If car A runs the Quarter mile in 12.2 seconds at 105 mph, and car B runs it in 12 seconds at a speed of 109 mph who would arrive at a 4 mile destination fastest? This sounds a lot like an algebra problem that has trapped students for decades, but it’s not. It’s a conversation that can be heard between two car enthusiast. 0-60 times, ¼ mile times, ⅛ mile times, they’re all spouted like badges of honor at car meets across the country. People pay money to get Dyno runs for a car that they’re already satisfied with and even dyno days have become a thing. Do these times really make as big an impact as we think they do though?

Numbers are probably the easiest way to provide a uniform standard for anything. They are easily comparable and they help people distinguish the “slow” from the “fast”(both relative) without actually driving them. It’s just easier and has been ingrained into us all. A car that runs four seconds can be quick or fast, a car that runs threes is incredible, and a car that runs twos (that very illustrious group) is legendary. We know and accept it. It’s like the MPG standard. When we are thinking in our head, we have a number that tell us what is good, great, and poor. These numbers act as marketing tools; as Buzzword are to products, numbers are to cars.

“11 second quarter mile, 204 mph top speed, 680+hp, 3.4 second 0-60 time, 13/22 mpg.” Sounds amazing right? But let’s factor in that said car weighs 4592 lbs, which is actually more than the Ford F-150, weighing in at 4475 lbs. A different story right? Now let’s look at the fact that the same company makes a car that has” 206 mph top speed, mid 11 second quarter mile, mid 3 second 0-60, 645hp 3.4 second 0-60 time, 12/21 mpg” and weighs 3,378 lbs ( for reference a Nismo 370z making roughly half the hp weighs the same thing). BUT since numbers reign supreme the obvious choice here is the first car right? More horsepower better mpg, better quarter mile! Therein lies the issue with numbers.

As car enthusiast we are the ones who have a connection to cars that dives beneath the surface level. We’re the ones our friends and family come to, we’re the ones who like crazy cars like the Miata which is totally impractical, but fun, or the Rx-7 ,which drinks oil like an Offensive lineman drinks water during spring training. We like them because these cars have a unique feel. To the uninitiated a car is just an appliance and numbers help tell them which appliance performs better. But for us enthusiast, it’s more than that. It’s the theatrics of the handling, it’s the “put you back in your seat” feeling some cars have and others don’t. A 0-60 time is only one small factor in that.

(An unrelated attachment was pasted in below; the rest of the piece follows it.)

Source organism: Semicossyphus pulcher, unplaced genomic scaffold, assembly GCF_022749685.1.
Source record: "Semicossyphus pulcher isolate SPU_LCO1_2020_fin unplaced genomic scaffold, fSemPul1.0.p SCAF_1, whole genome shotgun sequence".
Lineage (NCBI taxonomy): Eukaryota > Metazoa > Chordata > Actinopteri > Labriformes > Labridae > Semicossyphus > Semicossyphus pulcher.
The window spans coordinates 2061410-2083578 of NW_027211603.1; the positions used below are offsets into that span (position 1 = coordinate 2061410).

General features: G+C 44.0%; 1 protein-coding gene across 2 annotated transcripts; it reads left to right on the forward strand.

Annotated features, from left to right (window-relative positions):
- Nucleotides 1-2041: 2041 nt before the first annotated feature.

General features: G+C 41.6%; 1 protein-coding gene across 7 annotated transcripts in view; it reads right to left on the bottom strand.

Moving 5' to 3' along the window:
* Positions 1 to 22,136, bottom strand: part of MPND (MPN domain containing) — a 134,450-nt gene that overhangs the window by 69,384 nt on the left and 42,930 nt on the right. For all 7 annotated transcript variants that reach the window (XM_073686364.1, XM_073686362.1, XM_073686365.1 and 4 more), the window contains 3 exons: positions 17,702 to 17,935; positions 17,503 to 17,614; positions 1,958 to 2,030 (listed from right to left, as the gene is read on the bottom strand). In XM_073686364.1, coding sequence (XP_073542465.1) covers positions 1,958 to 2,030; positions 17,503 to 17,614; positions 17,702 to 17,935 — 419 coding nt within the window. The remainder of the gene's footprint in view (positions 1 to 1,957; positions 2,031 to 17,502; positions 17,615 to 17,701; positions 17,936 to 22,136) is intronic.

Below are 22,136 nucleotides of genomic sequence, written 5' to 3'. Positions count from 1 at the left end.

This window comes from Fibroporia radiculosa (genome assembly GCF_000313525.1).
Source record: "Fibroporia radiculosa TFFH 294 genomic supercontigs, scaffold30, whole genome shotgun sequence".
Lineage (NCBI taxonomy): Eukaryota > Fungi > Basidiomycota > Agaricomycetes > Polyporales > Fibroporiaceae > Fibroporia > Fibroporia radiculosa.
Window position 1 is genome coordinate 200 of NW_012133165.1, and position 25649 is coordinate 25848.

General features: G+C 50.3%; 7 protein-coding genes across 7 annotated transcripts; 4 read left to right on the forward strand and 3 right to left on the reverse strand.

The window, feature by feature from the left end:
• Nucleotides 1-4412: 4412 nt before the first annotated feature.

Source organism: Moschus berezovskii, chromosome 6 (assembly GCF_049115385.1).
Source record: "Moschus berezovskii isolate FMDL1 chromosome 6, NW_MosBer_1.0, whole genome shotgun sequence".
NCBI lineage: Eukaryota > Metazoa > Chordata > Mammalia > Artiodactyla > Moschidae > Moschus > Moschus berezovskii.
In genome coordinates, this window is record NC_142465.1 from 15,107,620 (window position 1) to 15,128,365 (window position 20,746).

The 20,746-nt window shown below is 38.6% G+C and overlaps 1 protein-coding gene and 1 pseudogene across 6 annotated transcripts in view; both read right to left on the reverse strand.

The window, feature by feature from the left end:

Dyno pulls have become a fun trend lately, with Dyno days being great events to go to and show your vehicle doing something other than sitting in a parking lot. But do they mean much? If you were happy with your car before you pulled into the dyno day is it going to change the minute you find out your supercharger nets you 490 horses, and not 500 even? It’s a great tool to know, but it doesn’t define your car. Knowing the number from your car, and living by and chasing numbers is a completely different story.

The tests used to pull these metrics aren’t standardized in any way. So while they are considered an industry standard, they don’t actually have a standard to which they are held. Conditions can be altered to produce whatever time the manufacturer sees fit.

In all actuality all of the numbers provided technically don’t help you in car shopping. A 0-60 time is only useful for pulls from a dead stop, ¼ and ⅛ miles aren’t just present for you to blast down on the highway, top speeds are almost always unreachable, so why are we so stuck on them? A more reasonable test would be something like say 40- 65 times, for merging onto ramps. This is the reason why test drives are popular; To see how engaging the car is; For the buyer to understand how life would be with this car.

We play the numbers game with our cars, but one of the most respected companies in the industry, Porsche, could care less. Their cars don’t have freakishly high numbers compared to the rest of their class, and their owners don’t brag about the amazing numbers their car puts out. With this company it’s all about the precision driving feel, the elegance that makes the car and the Porsche experience.

Auto journalists also understand the usage of these numbers, but still have to test the car and are sometimes surprised by the results. Vehicles like the Fiesta ST and the BRZ receive rave reviews despite being “slow” by modern day number standards. Even a vehicle like the Lexus RCF which should check all the boxes as far as numbers go received less praise than initially thought.

“Numbers and Power get you in the dealership, but the feel and experience sell the car.” A phrase I hold near and dear to my heart. Initially, the number will get your interest, but will it make you attached to the car? After the initial effect of knowing your car can produce certain numbers, what do you have left to stand on? It’s easy to talk cars in general and relate to numbers, but once you get past the surface, cars really have personalities. Stats are fun, BUT, they can be skewed and need to be taken into consideration with the entire picture. So let’s stop turning a love of cars into an Algebra problem, and get back to the fun.